Tintin is universal, and all the horribly costly videos of his adventures (Citel, £13-£16) are worth saving up for. Start with the thrilling Tintin in Tibet. As with the best adaptations, these will encourage children to look at the books rather than gawp mindlessly; determined francophiles can also get them in French. These splendid stories help teach a child more about geography, space travel and the nobler side of journalism than anything else on the market, but their chief recommendation is that they are funny. For the parent facing a more than usually stressful New Year at the end of 1999, there can't be too many good jokes - though perhaps, just for once, Disney's Cinderella will be the most appropriate to have just before midnight.


Too cute for words
Fiction by Geoffrey Wheatcroft

When Martin Amis became a father, he tells us, he discovered as a result that full-scale nuclear war might not be such a good idea after all. My own discovery in the same circumstance was more modest: just how ghastly many children's books are. Among the ordeals of middle-class parenthood - the shattering price of little shoes, the nannies-from-hell, the nursery schools called Nutkins or Tinkerbells - few are more lowering than the worst kiddies' books: gruesomely cute, fey and patronising in tone. It's distressing to find that the little perishers actually like some of the cutest.

But not all of them. Cuddle Up Tight (Bodley Head, £12.99) is beautifully designed and printed - children's publishing is the only area in the British book trade where production standards have remained steady or even risen in the past 30 years - and some of the stories are delightful. All of that, despite a title that excited derision from young as well as old. Anyway, here is an array of books for four to seven year olds, reviewed in close consultation with the domestic focus group, and beginning with some picture books.

We very much liked Brave Sister: a story from the Arabian Nights by Fiona Waters and Danuta Mayer (Bloomsbury, £5.99), "a story like Cinderella", I was assured, most prettily done. So is Nobody Rides the Unicorn by Adrian Mitchell, illustrated by Stephen Lambert (Doubleday, £9.99). Our seven-year-old critic likes "fiction stories with animals and people", and she also liked the heroine "because she has Irish hair" (eh?).

Another very pretty book is The Starlight Princess and Other Princess Stories, retold by Annie Dalton and illustrated with embroideries by Belinda Downes (Dorling Kindersley, £12.99). Joanna Harrison's The Three Wishes (Collins, £10.99) is a happy little fairy tale, evidently drawn under the influence of Posy Simmonds. And Dorling Kindersley has one more winner in Myths and Fairy Tales retold by Neil Philip (£20) on the model of Selina Hastings's very successful Bible Stories.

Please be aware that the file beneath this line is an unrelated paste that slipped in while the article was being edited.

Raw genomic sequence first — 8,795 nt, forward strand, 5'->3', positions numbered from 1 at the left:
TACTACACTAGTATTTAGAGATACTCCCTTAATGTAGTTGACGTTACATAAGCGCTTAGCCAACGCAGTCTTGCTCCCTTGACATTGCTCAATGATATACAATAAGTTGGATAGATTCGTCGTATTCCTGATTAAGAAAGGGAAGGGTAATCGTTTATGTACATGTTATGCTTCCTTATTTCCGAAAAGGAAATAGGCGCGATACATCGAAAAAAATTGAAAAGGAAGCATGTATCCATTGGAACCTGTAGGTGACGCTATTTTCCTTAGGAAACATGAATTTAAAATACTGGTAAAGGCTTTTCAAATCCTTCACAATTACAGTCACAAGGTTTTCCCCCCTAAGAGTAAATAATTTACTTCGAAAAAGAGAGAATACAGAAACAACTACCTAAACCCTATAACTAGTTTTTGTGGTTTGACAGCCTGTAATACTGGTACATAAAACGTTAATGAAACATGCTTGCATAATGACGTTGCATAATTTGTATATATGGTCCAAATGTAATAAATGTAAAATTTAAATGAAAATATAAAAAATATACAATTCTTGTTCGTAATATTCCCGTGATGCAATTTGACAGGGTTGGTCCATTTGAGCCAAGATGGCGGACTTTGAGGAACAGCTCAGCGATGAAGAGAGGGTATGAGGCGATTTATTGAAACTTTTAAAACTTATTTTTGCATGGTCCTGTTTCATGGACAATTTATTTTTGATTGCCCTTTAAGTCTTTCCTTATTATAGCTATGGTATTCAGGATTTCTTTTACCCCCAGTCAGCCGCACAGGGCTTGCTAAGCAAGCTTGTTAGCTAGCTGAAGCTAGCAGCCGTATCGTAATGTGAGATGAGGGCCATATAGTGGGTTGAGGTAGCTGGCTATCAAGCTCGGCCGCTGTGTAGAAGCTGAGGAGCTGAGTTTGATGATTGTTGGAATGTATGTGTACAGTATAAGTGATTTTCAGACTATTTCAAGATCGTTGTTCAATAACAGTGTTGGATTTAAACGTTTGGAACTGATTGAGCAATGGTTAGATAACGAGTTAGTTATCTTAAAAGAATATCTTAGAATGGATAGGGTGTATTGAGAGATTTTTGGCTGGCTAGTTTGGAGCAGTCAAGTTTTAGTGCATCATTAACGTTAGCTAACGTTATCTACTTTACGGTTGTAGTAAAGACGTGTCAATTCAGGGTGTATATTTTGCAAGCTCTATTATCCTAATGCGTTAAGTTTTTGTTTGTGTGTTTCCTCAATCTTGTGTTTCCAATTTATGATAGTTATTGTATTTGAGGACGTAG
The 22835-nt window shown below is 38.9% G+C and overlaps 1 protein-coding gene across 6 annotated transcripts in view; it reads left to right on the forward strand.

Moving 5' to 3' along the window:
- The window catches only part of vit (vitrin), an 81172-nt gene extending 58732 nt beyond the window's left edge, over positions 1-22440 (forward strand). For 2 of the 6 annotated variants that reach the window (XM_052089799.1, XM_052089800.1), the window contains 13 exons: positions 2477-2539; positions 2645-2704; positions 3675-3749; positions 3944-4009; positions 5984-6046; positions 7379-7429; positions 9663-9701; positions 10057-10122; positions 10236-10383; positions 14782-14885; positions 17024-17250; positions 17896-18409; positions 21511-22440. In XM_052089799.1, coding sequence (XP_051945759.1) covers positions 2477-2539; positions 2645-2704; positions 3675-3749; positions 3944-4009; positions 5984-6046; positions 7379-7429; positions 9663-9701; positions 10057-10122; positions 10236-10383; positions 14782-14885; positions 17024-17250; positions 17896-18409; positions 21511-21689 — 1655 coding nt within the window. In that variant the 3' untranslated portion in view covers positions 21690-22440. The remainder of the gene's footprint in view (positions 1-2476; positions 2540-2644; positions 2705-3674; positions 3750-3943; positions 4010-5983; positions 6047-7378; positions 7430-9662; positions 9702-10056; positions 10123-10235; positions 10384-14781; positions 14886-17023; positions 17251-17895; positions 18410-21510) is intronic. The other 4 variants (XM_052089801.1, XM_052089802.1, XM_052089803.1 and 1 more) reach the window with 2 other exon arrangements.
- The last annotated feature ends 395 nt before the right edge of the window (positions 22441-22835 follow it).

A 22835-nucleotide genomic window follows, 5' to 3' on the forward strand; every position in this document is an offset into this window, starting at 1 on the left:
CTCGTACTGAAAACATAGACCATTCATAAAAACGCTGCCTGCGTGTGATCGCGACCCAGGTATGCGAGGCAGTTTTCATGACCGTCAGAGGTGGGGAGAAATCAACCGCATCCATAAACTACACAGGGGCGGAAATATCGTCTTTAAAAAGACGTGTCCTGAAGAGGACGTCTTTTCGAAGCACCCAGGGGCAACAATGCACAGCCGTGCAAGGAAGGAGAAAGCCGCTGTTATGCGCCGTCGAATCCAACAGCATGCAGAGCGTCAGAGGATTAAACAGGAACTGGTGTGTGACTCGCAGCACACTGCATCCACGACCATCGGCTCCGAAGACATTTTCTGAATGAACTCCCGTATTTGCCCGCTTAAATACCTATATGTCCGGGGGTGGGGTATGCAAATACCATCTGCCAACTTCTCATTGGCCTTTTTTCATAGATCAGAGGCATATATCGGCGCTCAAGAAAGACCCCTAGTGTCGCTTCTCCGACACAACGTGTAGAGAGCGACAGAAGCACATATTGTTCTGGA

Any children's book is to some extent didactic, but publishers might bear in mind Sam Goldwyn's injunction and "leave messages to the Western Union". Dare to be Different (Bloomsbury, £14.99) is "A Celebration of Freedom in Association with Amnesty International". There are few better causes than Amnesty, but young children aren't quite ready for PC pep talks about the equality agenda, and one or two pages veer ever so slightly in Bel Littlejohn's direction. Still, the book does include the most beautiful children's story of all, Oscar Wilde's "The Happy Prince". I listened to it first more (damn it, considerably more) than 40 years ago on a 78rpm "talking book" with pictures, and still can't read it without tears.

The Letterland Annual 2000 (Collins, £5.99) is really pre-school, but was enjoyed by one bright spark who has just started school. In fairness I should include an attractive, large-format edition of The Story of Doctor Doolittle, with Hugh Lofting's own illustrations (Bodley Head, £12.99), although our focus group seems to suffer from an almost Serbian hatred of Dr D.

Sometimes publishers come un-stuck through their technical wizardry. The Most Magnificent Invention Mansion by Steve Cox and Nick Denchfield (Macmillan, £14.99) is a formidable-looking affair, but we had trouble getting "the wacky world of Sir Percy de Vise and his international band of bonkers inventors" to work. A more successful pop-up book is The Hobbit, illustrated by John Howe (HarperCollins, £16.99). My old friend Maurice Richardson once began an NS piece on Tolkien, "Adults of the world, unite!", and I know what he meant. But this collection of vignettes from Bilbo's travels in "breathtaking spreads" was much enjoyed by our five-year-old panellist. So were the sundry Mad Maps by Bambi Smyth, such as The Cherished Crown of King Henry (Red Fox, £2.99 each). Skittishly labelled "for ages nine to 99", this series of ingenious treasure hunts is actually fun for almost any age.

Now for books for young children to read themselves. Richmal Crompton's William is as loved here as Doolittle is hated, and the excellent boxed set of the stories (Macmillan) is read from nightly. Martin Jarvis has now adapted Meet Just William in four books of four stories each (Macmillan, £2.99) for a seven year old to read herself before she goes on to read the original books.

We also liked two other collections of four. The Lost Diaries (Collins, £12.99) are rollicking good stuff, and Collins also publish a series of Animal Stories, such as The Dancing Bear by Michael Morpurgo, which aren't funny at all, but rather well done, on the bearable side of mawkish. They are billed as stories "to curl up with"; I thought it might be my toes that curled, but they didn't.

Finally for something to break the ice, or relieve the gloom, on New Year's Eve. The Millennium Joke Book (Red Fox, £3.99) contains "1,000 great gags, timeless teasers and riotous riddles". Our small daughter read out one with delight: "How did the Egyptian baby get a cold? It caught it from its mummy." Have we bred the Victoria Wood or Caroline Aherne of the third millennium?